Responding to the COVID Economy: Part 2 – Understanding the employment shock

Key Points:

  1. Loss of Employment (LOE) as recorded by the Employment Insurance System (EIS) increased by 500% in April 2020 (compared to April 2019). Projected to increase by at least 2 half times in 2020 (compared to 2019);
  2. Jobs at risk in the 5 most vulnerable sectors (Travel & Tourism, Wholesale & Retail, Construction, Manufacturing & Agriculture) estimated at 1.67 million. Unemployment in 2020 likely to be far higher than the current projection of 4% by Bank Negara Malaysia (BNM). Range between 8% to 14% likely;
  3. The Wage Subsidy Program (WSP) and the Employment Retention Program (ERP) have definitely helped businesses but no evidence that they have ‘saved’ 2.4 million jobs;
  4. Key policy recommendations – pass a COVID Relief Bill (but may be too little too late), targeted incentives and policies to revive the most affected sectors, extended financial assistance to businesses and cash transfers to individuals especially those without EIS protection.

One of the most significant economic impact of the COVID crisis is the loss of employment. In the United States, for example, the unemployment jumped from 3.5% in February 2020 to 14.7% in April 2020, a level not reached since the Great Depression, which lasted from 1929 to 1933. In Malaysia, on the surface and in the official statistics (for now), we have not seen a significant increase in the unemployment rate. Even though the unemployment rate increased from 3.3% in February 2020 to 3.9% in March 2020 (or an increase in the number of unemployment from 525,000 to 611,000 in on month), Bank Negara Malaysia (BNM) is projecting the overall unemployment rate to increase to 4% in 2020.[1]

Are we underestimating the number of jobs already lost during the MCO / CMCO and also the potential job loss in the next 6 months? At the end of April 2020, the Executive Director of the Malaysia’s Employers Federation (MEF), Datuk Shamsuddin Bardan, as many as 2 million Malaysians may lose their jobs this year.[2] In addition, according to the Malaysian Institute of Economic Research (MIER), between 1.5m to 2.4m jobs may be lost in 2020.[3]

Previously, in Part 1 of this series, I argued for a need to have a targeted sectoral approach in response to the COVID Economy.[4] Similarly, in trying to understand the potential job losses, we also need to dig deeper into the economic impact at the sectoral level. The 5 sectors of the economy with the largest employment and are also the most susceptible to the COVID crisis are (i) travel and tourism (ii) wholesale and retail (iii) construction (iv) manufacturing and (v) agriculture. For each of these sectors, I estimate the number of ‘jobs at risk’. These are jobs which may be lost but could potentially be reduced if well-design policies are put in place.

Without doubt, the travel and tourism sector has been the hardest hit among all sectors. The World Tourism Organization (UNWTO) projects international tourism to fall by between 60% to 80% in 2020.[5] International tourists, which comprise almost half of the entire tourism industry in Malaysia, have decreased to almost zero during this lockdown. A spate of hotel closures have been announced including the Ramada Plaza Hotel in Melaka, the G City Hotel in KL, the Kinta Riverfront Hotel in Ipoh and the Jazz Hotel in Penang (just to name a few). Domestic tourism cannot replace the international tourists especially with continued economic uncertainty and government regulations stopping domestic travel. Up to 30% of hotels may have to close down, according to Malaysian Association of Hotels (MAH)?[6] It is not just the hotels which are suffering but also other business activities which are related to the tourism sector.

According to the Tourism Satellite Accounts for 2018, an estimated 3.4 million jobs are related to the tourism sector in services ranging from accommodation, F&B, passenger transport, travel agencies, recreational activities, retail sale of automotive fuel and retail trade. A conservative estimate of 30% of jobs at risk in this sector would translate into approximately 1 million jobs.

The next sector to consider is the Wholesale and Retail sector. There are an estimated 1.5 million full time and another 100,000 part time paid staff in this sector. Initial projections by the Retail Group of Malaysia (RGM) is for a contraction of 5.5% in retail sales, the first time that this sector has experienced a contraction since the 1998 Asian Financial Crisis.[7] An estimated 51,000 retail stores (out of 325,000) are expected to close permanently.[8] This represents about 15% of all retail stores. The Malaysian Automotive Association (MAA) has revised its passenger vehicle sales in 2020 downwards by one-third from 600,000 to 400,000.[9] Even if “only” 15% of employment in the retail sector is “at risk”, this represents 240,000 jobs.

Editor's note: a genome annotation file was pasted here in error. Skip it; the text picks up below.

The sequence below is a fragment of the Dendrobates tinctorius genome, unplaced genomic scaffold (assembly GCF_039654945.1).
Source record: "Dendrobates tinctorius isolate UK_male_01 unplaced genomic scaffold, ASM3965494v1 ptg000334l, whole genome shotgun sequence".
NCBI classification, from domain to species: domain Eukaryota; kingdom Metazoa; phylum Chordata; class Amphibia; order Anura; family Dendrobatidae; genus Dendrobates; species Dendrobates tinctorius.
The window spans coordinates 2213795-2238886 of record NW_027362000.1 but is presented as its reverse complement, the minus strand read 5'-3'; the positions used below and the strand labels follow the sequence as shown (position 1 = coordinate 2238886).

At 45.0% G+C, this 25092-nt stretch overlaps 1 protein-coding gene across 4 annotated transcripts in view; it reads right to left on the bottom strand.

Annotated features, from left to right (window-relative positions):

The manufacturing sector in an important engine for trade and economic activity and provides approximately 2.3 million jobs. Manufacturing held firm in Q1 2020, registering a 1.5% growth rate (compared to Q1 2019). But the Q2 2020 figures for manufacturing will be in deep negative territory as even factories operating in essential sectors were mostly allowed to operate at a maximum of 50% capacity. The April IHS Markit Purchasing Managers’ Index (PMI) for Malaysia fell from 48.6 to 31.3, a massive decline.[10] Although the May IHS Markit PMI bounced back to 45.6, depressed global conditions are likely to dampen this sector for the remainder of the year.[11] SMEs are likely to be under represented in this PMI survey and these are the companies most negatively impacted by the shutdown. Even if 10% of jobs in this sector are at risk, this translates into 230,000 jobs.

The construction sector provides an estimated 1.5 million jobs to the economy. In Quarter 1 2020, this sector contracted by 7.9% in real terms (compared to Q1 2019). Most construction activity grounded to a standstill during the MCO and still have yet to be fully restored during the CMCO while awaiting testing for the large foreign workforce which comprise a significant number of manual workers in this sector. It would not be surprising to have 10% of jobs in this sector at risk if construction activity remains lethargic for the rest of the year. This puts another 150,000 jobs at risk.

The agriculture sector provides an estimated 483,000 jobs to the economy. This sector contracted by 8.7% in Q1 2020 (compared to Q1 2019), led by palm oil production which contracted by 22% during this time period. Approximately 90% of Agriculture establishments are SMEs employing about 190k workers. According to a report by the Khazanah Research Institute (KRI), these SMEs are the most at risk of failing and their workers being asked to take unpaid leave or be retrenched.[12] The agriculture sector also has a high proportion of workers who do not contribute to the Employment Insurance Scheme (EIS) and as such as more financially vulnerable when out of work. Even if 10% of jobs are at risk in this sector, this represents another 50,000 jobs.